After hiccups in the second round for the team of Riley and Brady Minor, as well as fellow Ellensburger Jake Pratt, the trio got back on track with all three of them earning money in the weekend’s third and fourth rounds at the National Finals Rodeo.

The Minor brothers split second place (4.1 seconds) for $18,192 in Saturday’s team roping, before splitting fourth (4.3) for another $8,885 on Sunday.

“Sunday’s steer, it’s a quality time,” Brady Minor said by phone Sunday night. “We won nine thousand, that doesn’t happen that often in my line of work.”

Pratt’s 7.3-second calf in the third round split second three ways in Saturday’s tie-down roping for $15,795, with his 7.7-second run earning sixth-place money for $4,231 on Sunday night.

Too soon to count out average

While both the Minor brothers in team roping and Pratt in tie-down each have a no-time, with six rounds still to go, it’s too early to start going for broke as if the average was out of reach.

“We’re still in the average,” Brady said. “Every night is a game changer. We’re not out of the average. In the team roping last year, second, third and fourth were won on nine head.

“Every round, something changes,” he continued. “People tumble or fall out of the average. It’s just round by round.”

The brothers are eighth in the average (which pays eight deep at the end of the 10th round). Four out of 15 teams have times on four steers and just two of them (led by world leaders Kaleb Driggers and Junior Nogueira) are without penalties.

In tie-down roping, Pratt shrugged off Friday’s no-time (he was penalized for the jerk down rule, which the judge felt made it unfair for the calf) to earn checks in the next two rounds. The NFR rookie is 13th in the average, but can improve with quality runs along with some miscues by those in front of him.

The King puts on a clinic

Trevor Brazile may be retiring from year-round rodeo, but he’s not ready for the recliner yet. The 23-time world champion roped a 6.9-second calf on Sunday, winning his 69th go-round at the NFR or National Finals Steer Roping for $26,231.

“It’s fun, I’ve never had a six-second run I didn’t like, but they always feel better in the Thomas & Mack (arena) with this crowd,” Brazile said in a PRCA release.

Brazile and his brother-in-law Tuf Cooper are not only among the leaders in the tie-down world standings, they also lead the All-Around standings as well. Brazile’s $26,231 moved him ahead of Cooper in the All-Around ($270,385 to $263,184). While he’s $78,000 behind Brazile in the All-Around, Rhen Richard is fourth in the tie-down and team roping averages and is very much a part of the All-Around conversation.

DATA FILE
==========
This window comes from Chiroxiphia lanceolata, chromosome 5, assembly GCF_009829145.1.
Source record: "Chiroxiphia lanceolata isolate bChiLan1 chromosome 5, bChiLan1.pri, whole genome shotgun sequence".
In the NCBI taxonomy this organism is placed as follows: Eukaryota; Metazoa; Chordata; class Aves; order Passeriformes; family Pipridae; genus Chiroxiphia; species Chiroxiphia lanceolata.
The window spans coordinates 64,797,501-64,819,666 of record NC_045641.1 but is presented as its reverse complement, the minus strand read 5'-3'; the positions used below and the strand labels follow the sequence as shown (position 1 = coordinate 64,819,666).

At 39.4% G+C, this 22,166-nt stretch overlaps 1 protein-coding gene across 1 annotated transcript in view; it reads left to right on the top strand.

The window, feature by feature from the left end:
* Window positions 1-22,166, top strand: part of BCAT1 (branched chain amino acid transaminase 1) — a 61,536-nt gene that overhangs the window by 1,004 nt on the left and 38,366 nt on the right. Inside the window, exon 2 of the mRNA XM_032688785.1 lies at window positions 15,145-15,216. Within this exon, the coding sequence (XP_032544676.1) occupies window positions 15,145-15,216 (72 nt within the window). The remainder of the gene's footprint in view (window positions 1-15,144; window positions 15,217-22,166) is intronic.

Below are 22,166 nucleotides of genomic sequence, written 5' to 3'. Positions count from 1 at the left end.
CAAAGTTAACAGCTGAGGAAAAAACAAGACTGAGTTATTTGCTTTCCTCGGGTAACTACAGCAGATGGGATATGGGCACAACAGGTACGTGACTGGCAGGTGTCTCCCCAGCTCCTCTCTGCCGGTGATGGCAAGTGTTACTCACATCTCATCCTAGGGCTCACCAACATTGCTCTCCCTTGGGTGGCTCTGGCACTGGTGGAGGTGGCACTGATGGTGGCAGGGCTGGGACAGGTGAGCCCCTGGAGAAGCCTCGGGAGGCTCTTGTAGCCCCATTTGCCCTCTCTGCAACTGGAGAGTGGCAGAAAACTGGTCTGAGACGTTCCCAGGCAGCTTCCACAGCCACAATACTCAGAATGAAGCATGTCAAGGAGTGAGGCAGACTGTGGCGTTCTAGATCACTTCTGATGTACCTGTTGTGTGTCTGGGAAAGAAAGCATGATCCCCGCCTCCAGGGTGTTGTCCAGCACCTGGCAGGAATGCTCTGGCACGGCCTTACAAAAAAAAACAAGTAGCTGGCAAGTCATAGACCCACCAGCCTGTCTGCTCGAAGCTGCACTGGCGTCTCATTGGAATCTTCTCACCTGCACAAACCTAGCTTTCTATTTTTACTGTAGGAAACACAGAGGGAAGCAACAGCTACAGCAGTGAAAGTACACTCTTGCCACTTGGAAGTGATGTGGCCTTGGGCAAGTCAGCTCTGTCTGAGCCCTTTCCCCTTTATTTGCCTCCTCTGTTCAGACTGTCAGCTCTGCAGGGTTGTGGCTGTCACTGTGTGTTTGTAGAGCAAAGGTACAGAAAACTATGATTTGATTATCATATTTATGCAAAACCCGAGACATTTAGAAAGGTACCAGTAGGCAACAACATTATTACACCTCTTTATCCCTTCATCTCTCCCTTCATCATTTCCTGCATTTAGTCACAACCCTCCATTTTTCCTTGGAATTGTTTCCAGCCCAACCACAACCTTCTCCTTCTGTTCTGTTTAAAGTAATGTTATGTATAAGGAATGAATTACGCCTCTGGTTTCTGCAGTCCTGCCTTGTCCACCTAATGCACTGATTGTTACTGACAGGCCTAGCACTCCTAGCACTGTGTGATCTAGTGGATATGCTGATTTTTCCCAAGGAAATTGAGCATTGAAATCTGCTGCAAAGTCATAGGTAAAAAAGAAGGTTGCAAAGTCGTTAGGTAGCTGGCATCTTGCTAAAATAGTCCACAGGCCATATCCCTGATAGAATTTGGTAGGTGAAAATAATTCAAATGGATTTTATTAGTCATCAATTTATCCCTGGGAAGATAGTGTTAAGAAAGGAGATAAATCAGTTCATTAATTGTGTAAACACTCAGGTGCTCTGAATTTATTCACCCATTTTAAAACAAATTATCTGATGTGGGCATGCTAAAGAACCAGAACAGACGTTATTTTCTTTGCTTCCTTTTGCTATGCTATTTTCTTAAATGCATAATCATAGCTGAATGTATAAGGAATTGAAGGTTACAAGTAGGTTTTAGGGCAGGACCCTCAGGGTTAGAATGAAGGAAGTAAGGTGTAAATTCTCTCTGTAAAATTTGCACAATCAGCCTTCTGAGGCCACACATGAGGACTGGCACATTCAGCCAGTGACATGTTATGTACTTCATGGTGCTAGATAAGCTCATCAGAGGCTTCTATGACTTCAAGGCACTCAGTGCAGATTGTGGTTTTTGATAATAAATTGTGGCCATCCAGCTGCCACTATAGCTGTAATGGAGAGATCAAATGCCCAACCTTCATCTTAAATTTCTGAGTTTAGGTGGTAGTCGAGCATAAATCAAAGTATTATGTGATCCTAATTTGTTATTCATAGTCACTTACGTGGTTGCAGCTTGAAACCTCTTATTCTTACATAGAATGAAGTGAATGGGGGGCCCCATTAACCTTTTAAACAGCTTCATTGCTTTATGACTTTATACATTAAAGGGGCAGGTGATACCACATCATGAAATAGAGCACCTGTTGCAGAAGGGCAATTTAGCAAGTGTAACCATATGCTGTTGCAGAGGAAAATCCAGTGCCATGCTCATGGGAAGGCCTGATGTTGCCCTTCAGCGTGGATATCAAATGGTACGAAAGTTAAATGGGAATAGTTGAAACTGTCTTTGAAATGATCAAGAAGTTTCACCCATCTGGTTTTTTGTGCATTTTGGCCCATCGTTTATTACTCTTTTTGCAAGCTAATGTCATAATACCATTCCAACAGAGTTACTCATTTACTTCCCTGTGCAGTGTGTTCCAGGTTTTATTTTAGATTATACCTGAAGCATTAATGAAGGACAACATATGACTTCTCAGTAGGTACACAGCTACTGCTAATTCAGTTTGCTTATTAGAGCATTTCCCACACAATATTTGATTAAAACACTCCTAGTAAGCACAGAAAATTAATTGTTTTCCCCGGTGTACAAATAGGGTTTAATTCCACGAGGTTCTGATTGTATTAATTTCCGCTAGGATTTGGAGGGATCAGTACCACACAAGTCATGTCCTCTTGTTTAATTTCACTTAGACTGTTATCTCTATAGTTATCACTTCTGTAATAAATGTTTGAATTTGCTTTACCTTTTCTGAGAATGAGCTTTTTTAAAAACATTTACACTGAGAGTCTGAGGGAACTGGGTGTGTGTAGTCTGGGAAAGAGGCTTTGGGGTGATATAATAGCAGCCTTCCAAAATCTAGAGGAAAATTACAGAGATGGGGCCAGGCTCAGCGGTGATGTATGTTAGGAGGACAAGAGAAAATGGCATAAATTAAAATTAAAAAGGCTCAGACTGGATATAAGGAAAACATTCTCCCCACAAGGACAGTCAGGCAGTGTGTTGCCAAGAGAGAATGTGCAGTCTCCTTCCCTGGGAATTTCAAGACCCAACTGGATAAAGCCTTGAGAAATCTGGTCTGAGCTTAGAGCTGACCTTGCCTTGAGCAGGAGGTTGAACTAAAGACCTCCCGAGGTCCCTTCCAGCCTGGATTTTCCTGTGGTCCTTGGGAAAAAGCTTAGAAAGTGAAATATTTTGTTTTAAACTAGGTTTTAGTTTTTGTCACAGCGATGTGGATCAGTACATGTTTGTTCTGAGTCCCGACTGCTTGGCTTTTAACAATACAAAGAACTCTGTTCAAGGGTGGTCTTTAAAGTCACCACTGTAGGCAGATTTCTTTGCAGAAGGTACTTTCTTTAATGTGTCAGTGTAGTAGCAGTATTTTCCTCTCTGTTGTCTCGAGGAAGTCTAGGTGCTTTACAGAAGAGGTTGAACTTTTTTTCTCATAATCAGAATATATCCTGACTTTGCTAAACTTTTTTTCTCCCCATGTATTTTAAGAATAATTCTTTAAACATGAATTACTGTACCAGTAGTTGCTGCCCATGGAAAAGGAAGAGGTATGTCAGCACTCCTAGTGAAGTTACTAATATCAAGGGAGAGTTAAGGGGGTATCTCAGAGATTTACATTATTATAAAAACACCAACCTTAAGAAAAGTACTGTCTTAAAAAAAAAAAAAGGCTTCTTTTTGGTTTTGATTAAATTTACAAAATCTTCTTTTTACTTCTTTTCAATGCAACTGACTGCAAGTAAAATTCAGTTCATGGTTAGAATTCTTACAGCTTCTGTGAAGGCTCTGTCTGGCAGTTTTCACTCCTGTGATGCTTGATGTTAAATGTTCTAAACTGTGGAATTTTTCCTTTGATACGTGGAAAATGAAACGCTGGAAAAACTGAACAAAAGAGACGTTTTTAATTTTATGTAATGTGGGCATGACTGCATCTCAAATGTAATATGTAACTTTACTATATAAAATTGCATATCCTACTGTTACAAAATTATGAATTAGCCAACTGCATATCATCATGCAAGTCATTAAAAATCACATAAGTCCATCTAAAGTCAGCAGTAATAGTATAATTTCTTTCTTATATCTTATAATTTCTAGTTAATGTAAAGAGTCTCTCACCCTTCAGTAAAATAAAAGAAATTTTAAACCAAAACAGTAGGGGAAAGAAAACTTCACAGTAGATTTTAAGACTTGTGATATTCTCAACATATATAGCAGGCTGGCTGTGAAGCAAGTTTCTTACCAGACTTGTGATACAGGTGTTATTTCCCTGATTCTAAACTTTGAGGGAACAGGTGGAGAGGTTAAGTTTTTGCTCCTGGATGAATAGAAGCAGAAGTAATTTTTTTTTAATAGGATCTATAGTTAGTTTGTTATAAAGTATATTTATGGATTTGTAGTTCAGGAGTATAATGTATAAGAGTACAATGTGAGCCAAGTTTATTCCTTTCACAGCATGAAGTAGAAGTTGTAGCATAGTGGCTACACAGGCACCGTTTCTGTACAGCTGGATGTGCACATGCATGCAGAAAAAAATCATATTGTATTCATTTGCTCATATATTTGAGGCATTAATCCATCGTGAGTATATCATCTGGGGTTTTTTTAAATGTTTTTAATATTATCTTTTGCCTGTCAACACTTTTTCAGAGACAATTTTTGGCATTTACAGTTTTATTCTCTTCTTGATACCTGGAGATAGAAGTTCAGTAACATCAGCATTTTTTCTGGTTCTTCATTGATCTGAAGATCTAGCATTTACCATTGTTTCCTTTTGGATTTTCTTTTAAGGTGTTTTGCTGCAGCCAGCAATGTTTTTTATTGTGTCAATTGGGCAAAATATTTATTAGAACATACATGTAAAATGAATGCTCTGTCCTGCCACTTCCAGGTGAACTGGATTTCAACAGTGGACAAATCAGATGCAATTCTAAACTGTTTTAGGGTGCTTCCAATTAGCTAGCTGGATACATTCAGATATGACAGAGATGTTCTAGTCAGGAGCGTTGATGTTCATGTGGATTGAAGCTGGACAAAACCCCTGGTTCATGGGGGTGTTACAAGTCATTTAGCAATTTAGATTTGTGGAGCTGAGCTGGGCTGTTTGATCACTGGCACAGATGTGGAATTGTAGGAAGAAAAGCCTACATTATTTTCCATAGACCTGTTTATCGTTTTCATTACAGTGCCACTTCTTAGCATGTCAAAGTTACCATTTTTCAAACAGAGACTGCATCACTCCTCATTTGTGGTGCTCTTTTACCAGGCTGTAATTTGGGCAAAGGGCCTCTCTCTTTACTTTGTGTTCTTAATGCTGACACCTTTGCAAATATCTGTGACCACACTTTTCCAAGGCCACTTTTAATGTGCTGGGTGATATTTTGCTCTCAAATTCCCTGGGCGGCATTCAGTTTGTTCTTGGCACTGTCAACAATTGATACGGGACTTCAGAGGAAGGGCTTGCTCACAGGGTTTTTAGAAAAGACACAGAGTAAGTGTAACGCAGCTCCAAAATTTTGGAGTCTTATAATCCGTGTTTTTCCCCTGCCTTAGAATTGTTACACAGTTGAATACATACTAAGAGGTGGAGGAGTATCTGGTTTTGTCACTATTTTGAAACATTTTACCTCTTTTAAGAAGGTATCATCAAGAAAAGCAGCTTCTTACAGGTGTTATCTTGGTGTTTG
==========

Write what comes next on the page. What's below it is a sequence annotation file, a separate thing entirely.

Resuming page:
Elsewhere around the arena

Amberleigh Moore and Cort Scheer continue to show consistency in their respective events. Moore — who has won more than $300,000 in two years at the National Finals — looks to significantly add to that in her third year in Las Vegas. Moore picked up another $15,636 for her third-place run (13.64 seconds; Jessie Telford’s 13.49 won the round) on Sunday and is less than $7,000 away from $100,000 this year already. She’s placed in all four rounds so far.

Scheer won the first two rounds and then placed fifth on Sunday (behind go-round winner Rusty Wright’s 87) and he’s earned $69,231 in four nights.

Both Scheer and Moore lead their respective averages.

As consistent as Moore and Scheer have been, Lane Ivy and Buddy Hawkins have been everything but that, however, the team ropers won Sunday’s fourth round with a 4.1-second steer. It was their first qualified run of the NFR.

In steer wrestling, Blake Knowles leads the average by sixth-tenths of a second over Will Lummus (16.8 to 17.4) and the Alberta bulldogger, Curtis Cassidy won Sunday’s round with a 3.6-second turfing of his steer.

He’s riding like it’s 2011 to 2014 again. Kaycee Feild has placed in all four rounds of bareback riding and leads the average by 3.5 points over Tilden Hooper. Feild won the NFR average in each of his four straight world championship years. Caleb Bennett won Sunday’s round with an 86.5 on Three Hills Rodeo’s Just Peachey.

Just three bull riders made the eight-second whistle on Sunday, with Garrett Tribble picking up the win and another $7,300 in ground money for a $33,564 payday. Tribble bested Lancaster’s Black Hammer for 87 points. Joe Frost still leads the average with world leader Sage Kimzey third with two qualified rides. Kimzey was bucked off in the chute and was awarded a re-ride before he was bucked off at six seconds.

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